Celluloid Diaries: Book tip - Are You in the House Alone? by Amanda Reyes

Wednesday, September 20, 2017

Book tip - Are You in the House Alone? by Amanda Reyes

are you in the house alone?

Do you feel nostalgic when it comes to old-school TV movies? Do you want to know more about the subject? In that case, I have the perfect book for you: Are You In The House Alone? A TV Movie Compendium 1964-1999 by Amanda Reyes.

If her name sounds familiar, it's probably because you read her website Made for TV Mayhem or her essay on Locusts in When Animals Attack: The 70 Best Horror Movies with Killer Animals. If there's one thing we should say about Amanda Reyes, it's that she's extremely passionate and knowledgeable about the subject.

The first half of Are You In The House Alone? consists of essays focusing on several aspects of genre TV movies, including famous TV heroes and heroines, eco-horror, rape-revenge and rape-response films, Cold War films, Stephen King on TV, small screen exploitation, forgotten gems, the USA World Premiere Movie, and much more.

The second part is compiled of mini-reviews. After a little overview of TV mini-series (such as The Dark Secret of Harvest Home, Helter Skelter, V, etc.), we are treated to mini-reviews of made-for-television movies divided by era: 1964-1979, 1980-1989, 1990-1999, until cable and the 2000s. Each review starts with a small description of the plot, so you immediately know whether the film is right up your alley or not.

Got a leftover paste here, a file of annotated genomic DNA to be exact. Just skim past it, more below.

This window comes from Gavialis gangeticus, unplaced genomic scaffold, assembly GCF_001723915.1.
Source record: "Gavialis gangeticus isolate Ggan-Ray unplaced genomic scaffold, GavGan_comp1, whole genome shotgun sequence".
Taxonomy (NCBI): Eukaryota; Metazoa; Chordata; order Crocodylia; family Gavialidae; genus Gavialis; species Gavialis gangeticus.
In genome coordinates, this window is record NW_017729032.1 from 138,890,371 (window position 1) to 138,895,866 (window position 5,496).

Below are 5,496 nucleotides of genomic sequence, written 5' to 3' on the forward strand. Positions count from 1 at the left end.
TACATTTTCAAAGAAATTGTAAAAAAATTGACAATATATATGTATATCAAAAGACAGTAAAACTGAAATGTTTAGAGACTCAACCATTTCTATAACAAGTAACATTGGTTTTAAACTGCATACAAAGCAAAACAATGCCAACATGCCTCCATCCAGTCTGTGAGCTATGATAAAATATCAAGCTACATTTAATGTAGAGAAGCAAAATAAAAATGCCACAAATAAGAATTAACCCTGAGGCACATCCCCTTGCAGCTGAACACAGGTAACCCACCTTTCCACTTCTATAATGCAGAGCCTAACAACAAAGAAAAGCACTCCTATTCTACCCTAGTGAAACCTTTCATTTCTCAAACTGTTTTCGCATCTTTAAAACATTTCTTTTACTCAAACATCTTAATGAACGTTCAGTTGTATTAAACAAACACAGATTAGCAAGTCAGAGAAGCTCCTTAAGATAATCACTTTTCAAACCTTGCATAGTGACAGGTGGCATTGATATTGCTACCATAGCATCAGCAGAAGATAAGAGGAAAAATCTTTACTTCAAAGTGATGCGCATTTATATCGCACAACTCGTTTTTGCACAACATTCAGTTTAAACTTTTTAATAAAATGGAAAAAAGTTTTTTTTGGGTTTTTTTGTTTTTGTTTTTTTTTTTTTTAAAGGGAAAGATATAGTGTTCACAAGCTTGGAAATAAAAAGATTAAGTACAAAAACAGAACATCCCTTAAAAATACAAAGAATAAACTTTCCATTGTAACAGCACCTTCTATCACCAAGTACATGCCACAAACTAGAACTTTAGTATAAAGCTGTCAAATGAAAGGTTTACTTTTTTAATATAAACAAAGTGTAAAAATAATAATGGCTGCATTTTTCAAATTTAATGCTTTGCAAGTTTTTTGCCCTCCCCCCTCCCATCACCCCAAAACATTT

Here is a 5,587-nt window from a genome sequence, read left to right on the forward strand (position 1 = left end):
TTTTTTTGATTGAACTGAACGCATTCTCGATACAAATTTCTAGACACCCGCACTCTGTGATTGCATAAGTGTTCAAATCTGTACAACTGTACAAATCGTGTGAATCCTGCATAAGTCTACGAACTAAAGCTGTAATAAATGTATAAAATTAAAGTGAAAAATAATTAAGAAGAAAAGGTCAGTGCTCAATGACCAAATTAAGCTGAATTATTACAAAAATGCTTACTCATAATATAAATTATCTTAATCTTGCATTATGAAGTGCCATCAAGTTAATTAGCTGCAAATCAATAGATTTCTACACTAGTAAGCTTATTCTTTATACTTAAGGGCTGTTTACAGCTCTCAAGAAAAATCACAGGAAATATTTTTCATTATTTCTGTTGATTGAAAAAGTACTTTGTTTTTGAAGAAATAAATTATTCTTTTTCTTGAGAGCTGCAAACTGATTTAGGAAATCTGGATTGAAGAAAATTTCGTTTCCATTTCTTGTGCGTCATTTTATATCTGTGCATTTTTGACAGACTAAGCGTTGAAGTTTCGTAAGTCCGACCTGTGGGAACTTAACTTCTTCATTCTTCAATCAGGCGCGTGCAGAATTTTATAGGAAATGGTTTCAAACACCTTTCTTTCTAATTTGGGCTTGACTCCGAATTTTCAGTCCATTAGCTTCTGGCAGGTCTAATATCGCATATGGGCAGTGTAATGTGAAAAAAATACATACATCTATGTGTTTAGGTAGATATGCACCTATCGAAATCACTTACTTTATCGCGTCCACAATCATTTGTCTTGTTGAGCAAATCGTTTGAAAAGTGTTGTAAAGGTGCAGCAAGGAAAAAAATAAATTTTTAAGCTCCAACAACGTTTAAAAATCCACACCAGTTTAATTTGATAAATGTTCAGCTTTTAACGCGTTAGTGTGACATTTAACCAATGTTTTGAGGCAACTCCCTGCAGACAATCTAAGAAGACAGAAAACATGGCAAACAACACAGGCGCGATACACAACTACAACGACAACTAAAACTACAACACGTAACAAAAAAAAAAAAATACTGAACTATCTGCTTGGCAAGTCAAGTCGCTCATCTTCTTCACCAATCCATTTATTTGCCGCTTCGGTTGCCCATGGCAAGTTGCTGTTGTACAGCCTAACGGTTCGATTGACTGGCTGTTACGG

Would you like to know more about Are You in the House Alone? We had a chat with Amanda Reyes about her new book.

How did the idea for this book come about?

My story is a little unique. The publishing company, Headpress, had already begun work on a book about made for TV movies. They had put out some feelers for contributors, and different people suggested me… I believe Mike Watt and David Stewart threw my name out there. David Kerekes who runs Headpress sent me some ideas they had for the book, and we discussed what could be added or what might be beyond their scope. The project was a little mammoth, and eventually, David asked me to take over! I will always be grateful for this opportunity. Once I came aboard as the editor, I dove into filling in the gaps in both the reviews and essay sections. It was a lot of fun, and the contributors were true team players. Most of them were already on board by the time I took over, but I added few more who I knew had expertise on the subjects or movies I wanted to include.

What were your guidelines for them? Could they write about anything they wanted?

Before I came on, we had several reviews and a few essays submitted. The guidelines were relatively basic and flexible. It was mostly about turning in something good. I wanted the writers to throw as much of their personality into their submissions, which was fantastic and in some ways fascinating since we have authors from all over the world. I wanted content, so any TV movie was up for grabs, but I made a rolling list that I would expand periodically to make sure that most of the classics were covered as well as some of the more interesting obscurities. The book offers everything from Duel to lesser-known gems such as Prototype.

As for the essays, with a couple of exceptions, those mostly came from ideas I had. Jennifer Wallis had already submitted some excellent pieces on how rape was depicted on television, as well as child abuse. I brought in Paul Freitag-Fey to write about the USA Original because I knew he was an expert on those films. The essays were more handpicked. I still feel like there’s room for more in-depth analysis on various themes, but this section does capture a lot of what made the telefilm so unique.

I noticed more names in the "contributor notes" than authors for the essays. Did the others write mini-reviews?